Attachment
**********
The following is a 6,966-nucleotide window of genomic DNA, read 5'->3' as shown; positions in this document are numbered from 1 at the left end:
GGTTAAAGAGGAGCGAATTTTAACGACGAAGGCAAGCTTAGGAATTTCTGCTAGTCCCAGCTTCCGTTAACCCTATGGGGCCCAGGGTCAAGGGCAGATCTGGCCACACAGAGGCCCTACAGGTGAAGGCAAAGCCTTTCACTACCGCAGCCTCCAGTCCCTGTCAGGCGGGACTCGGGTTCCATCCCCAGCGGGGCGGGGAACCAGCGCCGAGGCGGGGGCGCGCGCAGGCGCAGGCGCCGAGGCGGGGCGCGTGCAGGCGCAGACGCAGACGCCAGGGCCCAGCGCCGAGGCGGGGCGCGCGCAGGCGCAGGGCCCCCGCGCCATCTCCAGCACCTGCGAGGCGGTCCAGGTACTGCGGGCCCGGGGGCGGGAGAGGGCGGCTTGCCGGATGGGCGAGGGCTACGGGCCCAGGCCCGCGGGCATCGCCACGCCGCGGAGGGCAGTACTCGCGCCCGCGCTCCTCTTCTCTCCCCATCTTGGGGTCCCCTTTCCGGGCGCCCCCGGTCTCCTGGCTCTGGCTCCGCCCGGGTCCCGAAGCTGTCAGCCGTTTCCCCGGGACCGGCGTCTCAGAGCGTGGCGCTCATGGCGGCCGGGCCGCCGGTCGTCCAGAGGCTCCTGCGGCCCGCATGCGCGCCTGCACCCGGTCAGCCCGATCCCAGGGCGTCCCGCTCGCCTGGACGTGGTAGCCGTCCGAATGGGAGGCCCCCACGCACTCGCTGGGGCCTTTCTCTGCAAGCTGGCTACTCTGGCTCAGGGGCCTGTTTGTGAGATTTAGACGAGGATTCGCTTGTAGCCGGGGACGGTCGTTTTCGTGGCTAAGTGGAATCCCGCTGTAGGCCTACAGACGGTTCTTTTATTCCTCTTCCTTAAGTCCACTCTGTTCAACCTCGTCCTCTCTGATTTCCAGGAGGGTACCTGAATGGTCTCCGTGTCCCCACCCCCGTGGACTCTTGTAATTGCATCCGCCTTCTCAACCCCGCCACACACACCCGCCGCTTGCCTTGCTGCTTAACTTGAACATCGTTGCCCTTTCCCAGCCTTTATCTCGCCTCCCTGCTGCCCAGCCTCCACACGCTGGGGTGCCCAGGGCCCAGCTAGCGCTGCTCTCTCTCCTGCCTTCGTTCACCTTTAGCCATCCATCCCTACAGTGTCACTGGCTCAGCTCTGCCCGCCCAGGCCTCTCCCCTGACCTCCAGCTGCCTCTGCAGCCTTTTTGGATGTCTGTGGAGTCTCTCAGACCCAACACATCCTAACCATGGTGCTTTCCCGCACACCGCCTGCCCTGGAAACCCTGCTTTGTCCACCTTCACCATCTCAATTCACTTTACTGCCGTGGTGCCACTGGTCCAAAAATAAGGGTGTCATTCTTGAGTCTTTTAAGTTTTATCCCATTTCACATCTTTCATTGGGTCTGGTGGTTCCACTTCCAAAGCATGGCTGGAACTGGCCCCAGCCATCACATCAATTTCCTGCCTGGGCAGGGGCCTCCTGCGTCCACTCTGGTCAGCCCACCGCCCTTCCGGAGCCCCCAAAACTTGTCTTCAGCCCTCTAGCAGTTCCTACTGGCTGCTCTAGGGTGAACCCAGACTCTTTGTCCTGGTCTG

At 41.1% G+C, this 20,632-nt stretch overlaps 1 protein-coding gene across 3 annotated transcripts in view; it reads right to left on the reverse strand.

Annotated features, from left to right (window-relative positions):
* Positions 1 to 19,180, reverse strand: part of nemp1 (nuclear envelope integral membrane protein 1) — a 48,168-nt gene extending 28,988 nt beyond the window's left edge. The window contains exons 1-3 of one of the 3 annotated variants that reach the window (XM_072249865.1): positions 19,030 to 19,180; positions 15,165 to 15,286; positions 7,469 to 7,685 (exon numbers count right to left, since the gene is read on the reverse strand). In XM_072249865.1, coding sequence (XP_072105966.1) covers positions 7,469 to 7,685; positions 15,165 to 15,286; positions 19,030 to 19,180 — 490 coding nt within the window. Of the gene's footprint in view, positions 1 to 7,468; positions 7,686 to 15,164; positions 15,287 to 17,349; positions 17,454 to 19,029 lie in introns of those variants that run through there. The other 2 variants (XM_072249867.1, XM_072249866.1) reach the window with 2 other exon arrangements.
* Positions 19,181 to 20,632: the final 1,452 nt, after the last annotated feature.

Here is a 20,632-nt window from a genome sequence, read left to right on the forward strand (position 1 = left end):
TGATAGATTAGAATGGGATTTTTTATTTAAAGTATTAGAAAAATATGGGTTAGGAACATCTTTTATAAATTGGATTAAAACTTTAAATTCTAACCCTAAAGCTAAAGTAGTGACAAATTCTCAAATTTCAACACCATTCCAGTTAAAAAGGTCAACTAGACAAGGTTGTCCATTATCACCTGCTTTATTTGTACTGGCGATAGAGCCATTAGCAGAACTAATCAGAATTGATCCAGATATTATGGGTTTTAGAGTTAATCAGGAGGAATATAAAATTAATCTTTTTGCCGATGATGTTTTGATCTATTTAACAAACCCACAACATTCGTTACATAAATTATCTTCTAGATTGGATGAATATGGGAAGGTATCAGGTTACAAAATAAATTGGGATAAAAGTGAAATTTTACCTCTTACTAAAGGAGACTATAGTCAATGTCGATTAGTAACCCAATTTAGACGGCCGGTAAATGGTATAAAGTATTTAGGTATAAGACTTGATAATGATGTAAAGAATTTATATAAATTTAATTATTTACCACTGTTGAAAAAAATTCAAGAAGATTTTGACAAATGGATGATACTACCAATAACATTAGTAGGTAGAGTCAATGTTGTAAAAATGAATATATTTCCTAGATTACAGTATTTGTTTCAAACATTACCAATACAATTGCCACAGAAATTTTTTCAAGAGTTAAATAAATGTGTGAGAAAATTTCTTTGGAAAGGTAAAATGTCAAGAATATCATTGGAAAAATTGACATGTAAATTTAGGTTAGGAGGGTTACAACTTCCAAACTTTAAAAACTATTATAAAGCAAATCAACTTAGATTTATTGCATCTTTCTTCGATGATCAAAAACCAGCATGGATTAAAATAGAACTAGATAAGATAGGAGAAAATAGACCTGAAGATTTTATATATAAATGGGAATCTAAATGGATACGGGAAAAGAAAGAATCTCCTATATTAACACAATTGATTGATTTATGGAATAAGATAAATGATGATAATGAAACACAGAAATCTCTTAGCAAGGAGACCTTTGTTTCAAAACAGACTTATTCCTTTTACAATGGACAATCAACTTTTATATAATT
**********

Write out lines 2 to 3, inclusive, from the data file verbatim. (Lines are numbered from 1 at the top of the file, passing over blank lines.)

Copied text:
GGTTAAAGAGGAGCGAATTTTAACGACGAAGGCAAGCTTAGGAATTTCTGCTAGTCCCAGCTTCCGTTAACCCTATGGGGCCCAGGGTCAAGGGCAGATCTGGCCACACAGAGGCCCTACAGGTGAAGGCAAAGCCTTTCACTACCGCAGCCTCCAGTCCCTGTCAGGCGGGACTCGGGTTCCATCCCCAGCGGGGCGGGGAACCAGCGCCGAGGCGGGGGCGCGCGCAGGCGCAGGCGCCGAGGCGGGGCGCGTGCAGGCGCAGACGCAGACGCCAGGGCCCAGCGCCGAGGCGGGGCGCGCGCAGGCGCAGGGCCCCCGCGCCATCTCCAGCACCTGCGAGGCGGTCCAGGTACTGCGGGCCCGGGGGCGGGAGAGGGCGGCTTGCCGGATGGGCGAGGGCTACGGGCCCAGGCCCGCGGGCATCGCCACGCCGCGGAGGGCAGTACTCGCGCCCGCGCTCCTCTTCTCTCCCCATCTTGGGGTCCCCTTTCCGGGCGCCCCCGGTCTCCTGGCTCTGGCTCCGCCCGGGTCCCGAAGCTGTCAGCCGTTTCCCCGGGACCGGCGTCTCAGAGCGTGGCGCTCATGGCGGCCGGGCCGCCGGTCGTCCAGAGGCTCCTGCGGCCCGCATGCGCGCCTGCACCCGGTCAGCCCGATCCCAGGGCGTCCCGCTCGCCTGGACGTGGTAGCCGTCCGAATGGGAGGCCCCCACGCACTCGCTGGGGCCTTTCTCTGCAAGCTGGCTACTCTGGCTCAGGGGCCTGTTTGTGAGATTTAGACGAGGATTCGCTTGTAGCCGGGGACGGTCGTTTTCGTGGCTAAGTGGAATCCCGCTGTAGGCCTACAGACGGTTCTTTTATTCCTCTTCCTTAAGTCCACTCTGTTCAACCTCGTCCTCTCTGATTTCCAGGAGGGTACCTGAATGGTCTCCGTGTCCCCACCCCCGTGGACTCTTGTAATTGCATCCGCCTTCTCAACCCCGCCACACACACCCGCCGCTTGCCTTGCTGCTTAACTTGAACATCGTTGCCCTTTCCCAGCCTTTATCTCGCCTCCCTGCTGCCCAGCCTCCACACGCTGGGGTGCCCAGGGCCCAGCTAGCGCTGCTCTCTCTCCTGCCTTCGTTCACCTTTAGCCATCCATCCCTACAGTGTCACTGGCTCAGCTCTGCCCGCCCAGGCCTCTCCCCTGACCTCCAGCTGCCTCTGCAGCCTTTTTGGATGTCTGTGGAGTCTCTCAGACCCAACACATCCTAACCATGGTGCTTTCCCGCACACCGCCTGCCCTGGAAACCCTGCTTTGTCCACCTTCACCATCTCAATTCACTTTACTGCCGTGGTGCCACTGGTCCAAAAATAAGGGTGTCATTCTTGAGTCTTTTAAGTTTTATCCCATTTCACATCTTTCATTGGGTCTGGTGGTTCCACTTCCAAAGCATGGCTGGAACTGGCCCCAGCCATCACATCAATTTCCTGCCTGGGCAGGGGCCTCCTGCGTCCACTCTGGTCAGCCCACCGCCCTTCCGGAGCCCCCAAAACTTGTCTTCAGCCCTCTAGCAGTTCCTACTGGCTGCTCTAGGGTGAACCCAGACTCTTTGTCCTGGTCTG

At 41.1% G+C, this 20,632-nt stretch overlaps 1 protein-coding gene across 3 annotated transcripts in view; it reads right to left on the reverse strand.